Video review: Computer monitor for design engineers and CAD/CAM work — BenQ PD2710QC

In a recent video I did with my esteemed colleague Paul Heney of Design World, I got the chance try out a BenQ PD2710QC computer monitor designed specifically for designers working in CAD, illustration, and animation.

Most useful to design engineers is a CAD/CAM mode that renders better contrast on lines and shapes on technical illustrations to bring even the smallest details to view. For more information, visit designworldonline.com/category/technologies/3d-cad. The monitor currently runs $599.

The PD2710QC monitor from BenQ America has a USB-C Docking Station housing audio, video, network, and USB ports for MacBook and PC users. So it can charge devices, transfer data, transmit audio and video, and connect to the internet — all through one 5-Gbps USB-C cable. In fact, the monitor delivers up to 61 watts of power to connected devices.

The 27-inch IPS LED display is 2560 x 1440 and has an edge-to-edge slim bezel design with space-grey metal finishing.

We loaded a design in Blender destined for Shapeways 3D printing to demonstrate the monitor. Creo, Autodesk, and Solidworks free and consumer CAD offerings are useful for geometric designs that are dimensionally driven, but Blender along with MAX and Rhino and similar CAD offerings work better for organic and fractal-driven shapes.

Click to enlarge.

The monitor has features to prevent eye strain and protect vision health when working on such detailed designs, even for long hours at the computer. These include an anti-glare screen and what BenQ calls eye-care technology — which is basically zero-flicker operation and low blue light — the bandwidth that causes the most eye fatigue and irritation. The display is also Technicolor Color-Certified, meeting strict color-accuracy standards used in Hollywood and even non-entertainment industries. For these in these industries, the monitor features Rec.709 color accuracy and wide-angle viewing.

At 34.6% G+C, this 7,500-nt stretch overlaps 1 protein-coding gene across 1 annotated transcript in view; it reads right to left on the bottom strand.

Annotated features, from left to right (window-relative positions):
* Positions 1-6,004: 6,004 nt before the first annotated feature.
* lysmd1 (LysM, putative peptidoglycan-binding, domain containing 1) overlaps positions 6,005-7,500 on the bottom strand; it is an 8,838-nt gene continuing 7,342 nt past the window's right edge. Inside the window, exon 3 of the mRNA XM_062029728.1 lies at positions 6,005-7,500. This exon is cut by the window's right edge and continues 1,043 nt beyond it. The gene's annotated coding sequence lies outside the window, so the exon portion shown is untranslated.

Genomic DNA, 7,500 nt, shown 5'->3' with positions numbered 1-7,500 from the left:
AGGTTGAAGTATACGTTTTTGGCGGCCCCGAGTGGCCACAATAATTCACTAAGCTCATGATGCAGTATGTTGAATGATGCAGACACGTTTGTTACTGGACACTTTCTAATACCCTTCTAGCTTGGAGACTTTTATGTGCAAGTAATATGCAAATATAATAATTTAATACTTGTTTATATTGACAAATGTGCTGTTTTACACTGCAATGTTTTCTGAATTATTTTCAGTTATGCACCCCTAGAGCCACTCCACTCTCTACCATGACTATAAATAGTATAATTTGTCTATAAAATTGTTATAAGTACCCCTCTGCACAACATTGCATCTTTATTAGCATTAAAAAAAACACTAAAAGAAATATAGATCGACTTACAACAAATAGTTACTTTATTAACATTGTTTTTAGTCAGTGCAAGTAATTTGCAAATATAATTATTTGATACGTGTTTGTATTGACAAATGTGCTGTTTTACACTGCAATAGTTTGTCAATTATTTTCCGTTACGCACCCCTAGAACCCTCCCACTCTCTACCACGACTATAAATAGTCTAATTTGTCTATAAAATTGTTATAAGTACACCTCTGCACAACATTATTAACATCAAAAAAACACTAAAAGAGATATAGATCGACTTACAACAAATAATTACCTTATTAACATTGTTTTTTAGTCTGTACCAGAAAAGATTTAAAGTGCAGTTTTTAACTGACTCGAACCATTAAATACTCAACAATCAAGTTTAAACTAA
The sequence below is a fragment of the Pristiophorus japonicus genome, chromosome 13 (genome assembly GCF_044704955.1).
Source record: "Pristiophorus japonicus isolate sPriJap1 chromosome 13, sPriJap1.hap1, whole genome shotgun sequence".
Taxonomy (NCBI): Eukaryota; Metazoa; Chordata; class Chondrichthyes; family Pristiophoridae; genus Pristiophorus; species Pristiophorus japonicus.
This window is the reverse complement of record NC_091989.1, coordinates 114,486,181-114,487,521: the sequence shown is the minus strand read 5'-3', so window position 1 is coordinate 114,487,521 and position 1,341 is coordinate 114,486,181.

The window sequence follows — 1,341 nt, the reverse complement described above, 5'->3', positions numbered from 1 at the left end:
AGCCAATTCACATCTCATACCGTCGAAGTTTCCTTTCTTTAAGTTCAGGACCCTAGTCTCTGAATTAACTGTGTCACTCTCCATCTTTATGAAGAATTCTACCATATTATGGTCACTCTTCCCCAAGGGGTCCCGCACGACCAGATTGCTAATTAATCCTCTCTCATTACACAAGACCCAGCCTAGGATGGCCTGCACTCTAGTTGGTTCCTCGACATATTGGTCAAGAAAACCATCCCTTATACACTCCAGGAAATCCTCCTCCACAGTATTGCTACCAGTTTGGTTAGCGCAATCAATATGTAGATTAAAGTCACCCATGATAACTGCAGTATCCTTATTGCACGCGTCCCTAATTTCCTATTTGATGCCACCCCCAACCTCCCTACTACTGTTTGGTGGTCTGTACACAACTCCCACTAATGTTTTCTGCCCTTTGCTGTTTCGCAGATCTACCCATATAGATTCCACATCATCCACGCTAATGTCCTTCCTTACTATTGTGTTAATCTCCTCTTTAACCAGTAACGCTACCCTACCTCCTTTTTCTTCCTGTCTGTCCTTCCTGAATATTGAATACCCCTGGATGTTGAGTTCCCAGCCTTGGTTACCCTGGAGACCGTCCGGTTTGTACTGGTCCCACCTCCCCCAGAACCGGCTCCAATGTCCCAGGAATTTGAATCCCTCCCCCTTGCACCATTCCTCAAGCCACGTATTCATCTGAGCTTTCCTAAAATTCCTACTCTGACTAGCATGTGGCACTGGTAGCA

Using the monitor’s DisplayPort output and built-in multi-stream transport technology, users can use the BenQ to improve multiple-monitor workstations. Plus the monitor’s Display Pilot Software lets users customize viewing by splitting the screen into multiple windows.

Other features include a darkroom mode that supports work in darker post-processing environments by adjusting brightness and image contrast for better detail clarity and sharpness. A unique CAD/CAM mode renders better contrast on lines and shapes on technical illustrations to bring even the smallest details to view. Another mode for animation mode lets designers control and perfect scenes with lightening for easier visualization of details in shadow. For more information, visit www.BenQ.us.

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